The woods near our house are well populated with crows. This fall may have been tough on squirrels, but the crows appear to be flourishing; the ones I see are mammoth, glossy beasts. They’ve been around all year but with the leaves gone and the sky so gray, the woods seem emptier lately and I notice them more.
When I see a crowd of them, I sometimes think about David Copperfield’s childhood home, The Rookery, which gets explained in the first chapter of the novel this way:
“In the name of Heaven,” said Miss Betsey, suddenly, “why Rookery?”
“Do you mean the house, ma’am?” asked my mother.
“Why Rookery?” said Miss Betsey. “Cookery would have been more to the purpose, if you had had any practical ideas of life, either of you.”
“The name was Mr. Copperfield’s choice,” returned my mothe. “When he bought the house, he liked to think there were rooks about it.”
The evening wind made such a disturbance just now, among some tall elm-trees at the bottom of the garden, that neither my mother nor Miss Betsey could forbear glancing that way. As the elms bent to one another, like giants who were whispering secrets, and after a few seconds of such repose, fell into a violent flurry, tossing their wild arms about, as if their late confidences were really too wicked for their peace of mind, some weather-beaten ragged old rooks’-nests burdening their higher branches, swung like wrecks upon a stormy sea.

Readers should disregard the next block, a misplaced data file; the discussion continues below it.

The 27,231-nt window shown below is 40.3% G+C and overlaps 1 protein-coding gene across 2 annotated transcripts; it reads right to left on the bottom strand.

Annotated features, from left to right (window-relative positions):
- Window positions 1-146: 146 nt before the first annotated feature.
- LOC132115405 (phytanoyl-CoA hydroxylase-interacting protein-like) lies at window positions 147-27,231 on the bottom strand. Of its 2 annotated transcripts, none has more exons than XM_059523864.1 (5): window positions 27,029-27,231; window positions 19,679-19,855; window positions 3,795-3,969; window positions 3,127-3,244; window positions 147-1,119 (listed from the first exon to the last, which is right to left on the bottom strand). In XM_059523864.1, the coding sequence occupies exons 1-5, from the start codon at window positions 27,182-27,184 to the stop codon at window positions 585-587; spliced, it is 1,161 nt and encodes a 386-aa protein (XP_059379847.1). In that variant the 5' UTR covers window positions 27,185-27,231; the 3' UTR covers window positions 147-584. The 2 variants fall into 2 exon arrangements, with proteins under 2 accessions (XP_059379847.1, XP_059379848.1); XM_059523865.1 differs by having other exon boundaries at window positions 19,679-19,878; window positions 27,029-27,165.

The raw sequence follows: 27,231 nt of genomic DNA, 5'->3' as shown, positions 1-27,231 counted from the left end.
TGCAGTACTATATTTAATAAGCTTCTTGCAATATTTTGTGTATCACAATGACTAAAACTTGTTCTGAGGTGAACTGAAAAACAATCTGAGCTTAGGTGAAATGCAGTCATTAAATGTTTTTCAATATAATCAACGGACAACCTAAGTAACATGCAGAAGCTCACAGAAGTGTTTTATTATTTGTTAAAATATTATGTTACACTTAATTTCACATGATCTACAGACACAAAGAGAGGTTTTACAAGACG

“Where are the birds?” asked Miss Betsey.
“The—-?” My mother had been thinking of something else.
“The rooks–what has become of them?” asked Miss Betsey.
“There have not been any since we have lived here,” said my mother. “We thought–Mr. Copperfield thought–it was quite a larger rookery; but the nests were very old ones, and the birds have deserted them a long while.”
“David Copperfield all over!” cried Miss Betsey. “David Copperfield from head to foot! Calls a house a rookery when there’s not a rook near it, and takes the birds on trust because he sees the nests!”
Rookeries are, of course, all over English novels and as a kid I somehow formed the impression that they were a man-made addition to the grounds of a home, like a super-gothic chicken coop. Looking it up this morning I see it’d be hard to cultivate crows for picturesque advantage:
Rooks and jackdaws like to roost together, but prefer to build their nests in different sites: Jackdaws prefer holes in trees whereas rooks nest in colonies in tall trees called rookeries.
Human structures are seldom used. For rooks to leave a rookery was considered a bad omen for those who owned the land.
That last bit adds to the doomed chord sounded in that opening passage in David Copperfield: Not only had the rooks abandoned the home, they took all the luck with them.